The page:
Welcome to the world where the ancient myths of the North are all true. Where a house-elf can save your life when a bewitched bear attacks or an otherworldly, beautiful dryad can seduce you by the open fire in the middle of an ancient forest. The family of Juko Rautaparta lives in the midst of this all and more and tries to survive in the harsh and unrelenting nature.
Author: Mikko Kamula
Publisher: Gummerus 2017, Finland
Category: Fantasy / Historical fiction
Original language: Finnish
HelMet Reading Challenge 2017: number 5. A book about travelling in the wild.
Mikko Kamula is a researcher of history and folkloristics. He studied the ancient beliefs of the Finns for 15 years before writing the first book in this to-be a six parts long novel series. And Kamula has definitely nailed it.
Contrary to usual fantasy novels, this one doesn’t have a clear-cut plot or a quest structure. But it doesn’t matter. The life of the Rautaparta family is so fascinating, it keeps the reader hooked. Three characters are brought forward as the MCs: oldest son Heiska (17 years old), daughter Varpu (15 years old) and youngest son Tenho (10 years old). This trio leads the reader through the everyday life of the 15th century Finnish people as it was in the frontier lands of the eastern Finland.
It is a wild life and it is very much governed by the faith in the mythological creatures of the nature. In the novel these creatures are the living reality, just as they must have been for the people of that era.
But besides mythology, the life takes its turns because of other humans too. There are several competing tribes, and when they tumble into each other in the wilderness, the results can be fatal. The young MCs are also beginning to long for romantic partners, albeit the chances to find peers in the wilderness are very limited.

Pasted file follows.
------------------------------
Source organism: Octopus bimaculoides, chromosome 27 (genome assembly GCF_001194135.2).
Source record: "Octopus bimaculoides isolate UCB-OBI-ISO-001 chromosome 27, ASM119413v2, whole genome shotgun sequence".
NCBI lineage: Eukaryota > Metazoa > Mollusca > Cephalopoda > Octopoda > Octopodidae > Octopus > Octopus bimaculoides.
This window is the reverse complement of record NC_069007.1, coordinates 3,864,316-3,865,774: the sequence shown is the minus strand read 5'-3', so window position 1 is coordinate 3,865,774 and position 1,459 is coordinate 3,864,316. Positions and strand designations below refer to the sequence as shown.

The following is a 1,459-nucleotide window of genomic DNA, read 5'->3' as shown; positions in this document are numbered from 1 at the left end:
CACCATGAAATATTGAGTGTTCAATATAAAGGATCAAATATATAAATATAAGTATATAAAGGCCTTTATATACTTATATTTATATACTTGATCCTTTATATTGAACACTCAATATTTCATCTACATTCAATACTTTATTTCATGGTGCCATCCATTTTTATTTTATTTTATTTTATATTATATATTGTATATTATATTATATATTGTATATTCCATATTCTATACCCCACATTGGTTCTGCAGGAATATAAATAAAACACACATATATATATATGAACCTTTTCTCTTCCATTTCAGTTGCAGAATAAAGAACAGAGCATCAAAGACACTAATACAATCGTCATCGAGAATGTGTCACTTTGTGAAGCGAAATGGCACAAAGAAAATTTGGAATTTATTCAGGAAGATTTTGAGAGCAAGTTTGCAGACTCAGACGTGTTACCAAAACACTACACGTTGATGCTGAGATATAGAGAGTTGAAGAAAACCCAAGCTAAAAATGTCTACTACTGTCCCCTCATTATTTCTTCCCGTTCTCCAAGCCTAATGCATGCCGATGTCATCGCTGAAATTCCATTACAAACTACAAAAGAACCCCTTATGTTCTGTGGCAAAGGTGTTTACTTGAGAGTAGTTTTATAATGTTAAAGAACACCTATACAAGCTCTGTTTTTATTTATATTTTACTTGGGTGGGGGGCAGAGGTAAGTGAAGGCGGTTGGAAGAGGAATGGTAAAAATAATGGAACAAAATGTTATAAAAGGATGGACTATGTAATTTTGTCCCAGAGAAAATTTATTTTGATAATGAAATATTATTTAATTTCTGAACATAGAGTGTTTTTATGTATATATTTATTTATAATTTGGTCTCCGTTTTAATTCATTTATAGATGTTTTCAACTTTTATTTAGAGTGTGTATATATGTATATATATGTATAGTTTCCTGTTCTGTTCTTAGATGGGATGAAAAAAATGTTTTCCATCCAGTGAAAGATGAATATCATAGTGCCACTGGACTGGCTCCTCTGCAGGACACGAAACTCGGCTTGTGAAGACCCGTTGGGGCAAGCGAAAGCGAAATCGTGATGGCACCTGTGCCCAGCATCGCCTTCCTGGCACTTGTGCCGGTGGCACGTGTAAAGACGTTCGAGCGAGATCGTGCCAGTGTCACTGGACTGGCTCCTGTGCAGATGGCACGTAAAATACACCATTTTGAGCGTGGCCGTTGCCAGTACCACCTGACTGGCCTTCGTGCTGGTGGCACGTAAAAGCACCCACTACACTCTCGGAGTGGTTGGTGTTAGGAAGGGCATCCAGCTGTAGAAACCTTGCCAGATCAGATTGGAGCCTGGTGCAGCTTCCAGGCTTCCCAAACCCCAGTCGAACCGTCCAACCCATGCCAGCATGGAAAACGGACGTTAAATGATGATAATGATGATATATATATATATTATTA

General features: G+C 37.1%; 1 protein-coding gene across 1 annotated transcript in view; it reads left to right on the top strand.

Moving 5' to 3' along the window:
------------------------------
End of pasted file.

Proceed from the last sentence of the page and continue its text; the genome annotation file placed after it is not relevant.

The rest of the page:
Kamula has joined together in an interesting way the myths of the time, the hard life in the untamed wilderness, the simple standards of living back then and the MCs, who are relatable to the modern reader, despite their circumstances. In another book review published in a Finnish newspaper, the reviewer remarked that the MCs talk and think too much like modern people.
I think this choice has been a good one. A speech and thinking set that would be completely faithful to the period, would be too strange to the modern reader to be interesting or enjoyable. It would downright make the dialogue incomprehensible for many – how easy it is to figure out the speech patterns of Kalevala?
Thus, as it is, the novel is a mixture of fantasy and historical fiction, true in its facts and imaginary in its characters, just in the way a great fiction should be. This series will absolutely be a fantastic way to understand what everyday life was like for our ancestors in a time, when nobody wrote a diary and it does it in a way that will take the reader flying through the almost 700 pages without noticing the time passing – and end up craving more.
“What if the ancient myths of dryads, goblins, giants, witches and shamans were true?
Ikimetsiern sydänmailla / In the heart of the Ancient Forests starts the Metsän kansa (the People of the Forest) series, that tells about the pioneer family of Juko Rautaparta in the 15th century Savo (eastern Finland). Heiska dreams of heroic deeds as a hunter. Varpu is fed up with the everyday chores and can’t wait to get to the Ukon Vakkajuhlat, the mysterious midsummer festival in the honour of Ukko, the chief god. Tenho is interested in the spells of the shamans and the fantastic creatures of the forest.
The life of the family changes completely, when a bear, bewitched by a Lappish shaman, attacks them. The house-elf protects its own people, but the bear still manages to take the new born daughter, Mielo. Juko Rautaparta swears revenge.
Mikko Kamula’s debut novel combines real historical facts and ancient folklore. Myths and beliefs are revived in a novel in the borderline of the fantasy and historical fiction.”